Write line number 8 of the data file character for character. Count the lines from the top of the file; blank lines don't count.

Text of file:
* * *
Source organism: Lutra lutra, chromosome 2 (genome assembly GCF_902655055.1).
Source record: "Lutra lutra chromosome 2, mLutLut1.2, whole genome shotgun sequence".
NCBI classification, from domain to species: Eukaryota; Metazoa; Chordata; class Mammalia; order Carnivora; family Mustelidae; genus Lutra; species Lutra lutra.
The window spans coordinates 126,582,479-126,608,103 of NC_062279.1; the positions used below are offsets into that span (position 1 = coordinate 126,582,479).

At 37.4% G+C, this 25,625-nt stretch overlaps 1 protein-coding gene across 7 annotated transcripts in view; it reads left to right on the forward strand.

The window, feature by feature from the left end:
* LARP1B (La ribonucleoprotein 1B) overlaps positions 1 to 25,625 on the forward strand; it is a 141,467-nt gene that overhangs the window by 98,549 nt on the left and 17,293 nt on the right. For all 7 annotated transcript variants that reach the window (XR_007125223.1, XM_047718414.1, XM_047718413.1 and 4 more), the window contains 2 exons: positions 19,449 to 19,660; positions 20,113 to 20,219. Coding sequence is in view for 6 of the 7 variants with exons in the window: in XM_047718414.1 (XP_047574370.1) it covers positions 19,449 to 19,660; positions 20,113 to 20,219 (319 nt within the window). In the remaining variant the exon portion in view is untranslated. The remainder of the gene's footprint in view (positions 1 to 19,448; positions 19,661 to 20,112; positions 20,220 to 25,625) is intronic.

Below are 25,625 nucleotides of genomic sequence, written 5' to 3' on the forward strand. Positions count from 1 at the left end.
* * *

Below are 25,625 nucleotides of genomic sequence, written 5' to 3' on the forward strand. Positions count from 1 at the left end.